Fig. 1
figure1

Chest radiography showing the mass (b: dotted circle). The mass was not observed a year ago (a). Chest-enhanced computed tomography showing an approximately 11-cm mediastinal tumor occupying left internal cavity (c). Fluorodeoxyglucose-positron emission tomography showing accumulation in the tumor (maximum standard uptake value = 3.3) (d)

Tumor resection was performed without preoperative biopsy via left posterolateral thoracotomy for diagnosis and treatment. Median sternotomy is considered an alternative surgical approach for mediastinal tumors. In the present case, however, the hilar approach was considered necessary and posterolateral thoracotomy was selected. The tumor was located on the mediastinum and was suspected to invade the left phrenic nerve but not the vagus nerve. The tumor was resected with the left phrenic nerve, thymus, and a part of the pericardium (9.5 × 8.0 cm); therefore, we reconstructed the pericardium using an expanded polytetrafluoroethylene sheet (GORE-TEX®, W. L. Gore & Associates, Co., Ltd., Flagstaff, AZ, USA).

Grossly, the tumor measured 11.9 × 11.2 × 8.1 cm, and it was an elastic, well-circumscribed, yellowish, and grayish-white mass (Fig. 2a, b). Histopathologically, the tumor consisted of rich collagenous fiber and pattern-less spindle cells, and these findings suggested SFT (Fig. 2c, d). The tumor, however, comprised a few adipocytes, some of which looked like lipoblasts (Fig. 3a). Moreover, few blood vessels were recognized, and there was no “staghorn vasculature” appearance, which is characteristic of SFT.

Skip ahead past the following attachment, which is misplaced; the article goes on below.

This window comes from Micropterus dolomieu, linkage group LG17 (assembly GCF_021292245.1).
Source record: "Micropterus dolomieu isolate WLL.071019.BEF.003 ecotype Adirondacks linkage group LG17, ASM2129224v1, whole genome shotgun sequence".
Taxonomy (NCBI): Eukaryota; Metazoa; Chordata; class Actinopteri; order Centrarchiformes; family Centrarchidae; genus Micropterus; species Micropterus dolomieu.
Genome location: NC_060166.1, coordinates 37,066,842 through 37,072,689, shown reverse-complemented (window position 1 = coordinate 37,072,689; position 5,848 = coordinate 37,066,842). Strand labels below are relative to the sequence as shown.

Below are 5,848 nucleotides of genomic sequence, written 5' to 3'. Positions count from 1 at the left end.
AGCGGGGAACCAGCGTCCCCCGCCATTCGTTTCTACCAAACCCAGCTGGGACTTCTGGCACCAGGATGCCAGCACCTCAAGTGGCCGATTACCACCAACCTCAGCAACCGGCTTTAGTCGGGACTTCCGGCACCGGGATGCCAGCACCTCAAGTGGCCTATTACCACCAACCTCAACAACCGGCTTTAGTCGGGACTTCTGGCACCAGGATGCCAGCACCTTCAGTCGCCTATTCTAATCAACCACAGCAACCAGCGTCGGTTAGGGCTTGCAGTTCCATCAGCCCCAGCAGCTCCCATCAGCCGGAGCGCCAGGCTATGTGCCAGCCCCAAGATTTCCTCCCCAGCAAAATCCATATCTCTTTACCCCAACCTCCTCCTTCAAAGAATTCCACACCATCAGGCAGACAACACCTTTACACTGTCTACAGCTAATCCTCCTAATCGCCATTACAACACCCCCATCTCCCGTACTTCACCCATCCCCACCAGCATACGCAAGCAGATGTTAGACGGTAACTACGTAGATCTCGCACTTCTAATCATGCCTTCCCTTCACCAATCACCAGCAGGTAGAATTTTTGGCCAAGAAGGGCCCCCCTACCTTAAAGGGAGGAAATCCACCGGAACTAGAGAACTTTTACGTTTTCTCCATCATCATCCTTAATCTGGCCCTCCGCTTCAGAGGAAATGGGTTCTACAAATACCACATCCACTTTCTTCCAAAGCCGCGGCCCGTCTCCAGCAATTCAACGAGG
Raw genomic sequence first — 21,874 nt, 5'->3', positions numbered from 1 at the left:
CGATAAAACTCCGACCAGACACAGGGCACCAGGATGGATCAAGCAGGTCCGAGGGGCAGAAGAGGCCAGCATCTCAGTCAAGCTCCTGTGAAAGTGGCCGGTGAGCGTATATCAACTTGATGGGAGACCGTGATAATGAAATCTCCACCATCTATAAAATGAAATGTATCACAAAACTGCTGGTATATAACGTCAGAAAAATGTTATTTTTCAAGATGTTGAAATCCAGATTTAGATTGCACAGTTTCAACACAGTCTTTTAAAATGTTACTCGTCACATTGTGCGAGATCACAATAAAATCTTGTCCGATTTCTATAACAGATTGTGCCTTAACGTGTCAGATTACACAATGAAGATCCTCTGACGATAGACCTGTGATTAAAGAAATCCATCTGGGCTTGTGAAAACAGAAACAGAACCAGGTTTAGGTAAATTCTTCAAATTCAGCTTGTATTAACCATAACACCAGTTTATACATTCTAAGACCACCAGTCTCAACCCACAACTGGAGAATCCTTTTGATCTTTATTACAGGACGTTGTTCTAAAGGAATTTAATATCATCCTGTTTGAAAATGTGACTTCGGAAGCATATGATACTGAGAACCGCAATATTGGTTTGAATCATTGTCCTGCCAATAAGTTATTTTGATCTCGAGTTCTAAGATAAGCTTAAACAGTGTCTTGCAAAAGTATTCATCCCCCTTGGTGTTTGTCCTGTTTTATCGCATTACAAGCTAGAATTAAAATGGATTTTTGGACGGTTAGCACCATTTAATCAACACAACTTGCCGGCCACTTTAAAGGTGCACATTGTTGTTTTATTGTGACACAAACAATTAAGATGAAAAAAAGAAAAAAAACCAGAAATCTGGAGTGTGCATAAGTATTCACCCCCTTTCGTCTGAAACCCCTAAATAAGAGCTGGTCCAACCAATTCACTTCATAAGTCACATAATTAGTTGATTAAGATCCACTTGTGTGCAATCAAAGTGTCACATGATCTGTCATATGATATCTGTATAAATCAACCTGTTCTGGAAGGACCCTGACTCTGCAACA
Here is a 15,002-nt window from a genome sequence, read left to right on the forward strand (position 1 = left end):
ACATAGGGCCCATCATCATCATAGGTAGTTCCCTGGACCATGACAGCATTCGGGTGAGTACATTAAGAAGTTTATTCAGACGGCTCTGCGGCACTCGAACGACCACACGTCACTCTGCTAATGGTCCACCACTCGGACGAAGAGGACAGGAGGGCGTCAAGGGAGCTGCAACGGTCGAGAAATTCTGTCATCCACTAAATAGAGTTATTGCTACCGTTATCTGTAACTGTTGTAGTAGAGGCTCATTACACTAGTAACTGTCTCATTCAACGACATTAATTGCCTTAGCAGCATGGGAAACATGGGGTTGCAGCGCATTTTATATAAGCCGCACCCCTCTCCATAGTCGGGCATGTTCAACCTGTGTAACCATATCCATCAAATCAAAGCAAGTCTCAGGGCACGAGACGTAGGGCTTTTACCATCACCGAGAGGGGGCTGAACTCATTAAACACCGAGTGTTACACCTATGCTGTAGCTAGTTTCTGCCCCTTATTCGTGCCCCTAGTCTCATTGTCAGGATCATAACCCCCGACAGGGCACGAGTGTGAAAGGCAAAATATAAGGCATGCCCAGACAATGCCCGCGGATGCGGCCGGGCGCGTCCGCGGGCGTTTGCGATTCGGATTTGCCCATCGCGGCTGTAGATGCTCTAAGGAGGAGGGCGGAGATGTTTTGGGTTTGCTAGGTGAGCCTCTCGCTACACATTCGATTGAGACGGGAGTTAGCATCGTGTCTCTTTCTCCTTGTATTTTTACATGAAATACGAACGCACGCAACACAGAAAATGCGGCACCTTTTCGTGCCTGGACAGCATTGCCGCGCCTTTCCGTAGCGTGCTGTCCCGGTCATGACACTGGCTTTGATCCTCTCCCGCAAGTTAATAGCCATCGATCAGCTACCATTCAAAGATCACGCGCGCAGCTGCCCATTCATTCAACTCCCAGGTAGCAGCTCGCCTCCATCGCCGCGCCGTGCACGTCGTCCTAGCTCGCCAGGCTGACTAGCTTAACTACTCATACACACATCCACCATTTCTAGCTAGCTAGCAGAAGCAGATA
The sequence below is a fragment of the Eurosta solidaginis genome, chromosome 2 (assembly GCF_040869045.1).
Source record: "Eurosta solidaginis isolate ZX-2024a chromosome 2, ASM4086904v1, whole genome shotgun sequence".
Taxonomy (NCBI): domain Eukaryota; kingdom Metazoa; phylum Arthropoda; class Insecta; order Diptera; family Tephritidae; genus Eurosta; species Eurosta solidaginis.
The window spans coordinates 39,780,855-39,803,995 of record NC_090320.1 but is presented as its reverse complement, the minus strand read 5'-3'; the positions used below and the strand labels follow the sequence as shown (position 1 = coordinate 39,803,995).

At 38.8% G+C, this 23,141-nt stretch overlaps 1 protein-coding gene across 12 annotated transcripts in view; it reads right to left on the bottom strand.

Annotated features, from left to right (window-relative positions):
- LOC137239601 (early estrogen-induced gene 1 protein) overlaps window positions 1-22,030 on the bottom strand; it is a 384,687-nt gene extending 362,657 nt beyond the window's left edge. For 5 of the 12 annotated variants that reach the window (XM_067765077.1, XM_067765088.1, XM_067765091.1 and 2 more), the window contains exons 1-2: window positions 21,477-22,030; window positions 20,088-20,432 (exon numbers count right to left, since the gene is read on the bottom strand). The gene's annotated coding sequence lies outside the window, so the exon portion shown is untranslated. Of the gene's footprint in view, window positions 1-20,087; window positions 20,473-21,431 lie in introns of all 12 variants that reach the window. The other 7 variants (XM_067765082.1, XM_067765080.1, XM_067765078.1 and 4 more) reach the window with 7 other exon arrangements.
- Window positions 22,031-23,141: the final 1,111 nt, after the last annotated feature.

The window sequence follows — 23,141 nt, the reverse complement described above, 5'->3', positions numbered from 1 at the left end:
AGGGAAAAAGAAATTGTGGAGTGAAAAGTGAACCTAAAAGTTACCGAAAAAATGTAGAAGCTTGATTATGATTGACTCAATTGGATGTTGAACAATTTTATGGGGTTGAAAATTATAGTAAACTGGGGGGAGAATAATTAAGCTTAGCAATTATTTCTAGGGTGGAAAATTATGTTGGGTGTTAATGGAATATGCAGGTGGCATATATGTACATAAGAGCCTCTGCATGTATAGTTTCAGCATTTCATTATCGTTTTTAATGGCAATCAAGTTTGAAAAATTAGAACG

Fig. 2
figure2

The tumor measures 11.9 × 11.2 × 8.1 cm and is well-demarcated, elastic, hard, and yellowish white with a film (a, b). Operative rapid pathological findings: the tumor is composed of a rich collagenous fiber and pattern-less spindle cells (c, d)

Fig. 3
figure3

The figure shows a few lipoblasts (a: arrows) and mitosis (b: dotted circle). Immunohistochemistry shows positivity for CD34 (c) and mouse double minute 2 (MDM2) homolog (d), and negativity for signal transducers and activator of transcription 6 (STAT6) (e). There is positivity for Ki-67, and the MIB-1 index is up to 10% (f). The tumor has partially invaded the pericardium (g: arrowheads)

Immunohistochemical staining to determine the pathological diagnosis of the tumor was performed using the Leica Bond III automated system (Leica Biosystems, Melbourne, Australia). Necrosis was absent, with up to 10% positivity of Ki-67 (clone, MIB-1; Dako, Glostrup, Denmark; diluted 1:200) (Fig. 3e). Immunohistochemistry showed positivity for CD34 in the endothelium (diluted 1:5; clone, NU-4A1; Nichirei, Tokyo, Japan) and mouse double minute 2 homolog (MDM2) in the nucleus (diluted 1:100; clone, IF2; Invitrogen, Thermo Fisher Scientific, Osaka, Japan) (Fig. 3c,d), while it showed negativity for signal transducers and activator of transcription 6 (STAT6) (diluted 1:200; clone, YE361; Abcam, Cambridge, United Kingdom) (Fig. 3f); these findings were consistent with a diagnosis of WDLS. Furthermore, fluorescence in situ hybridization revealed MDM2 gene amplification.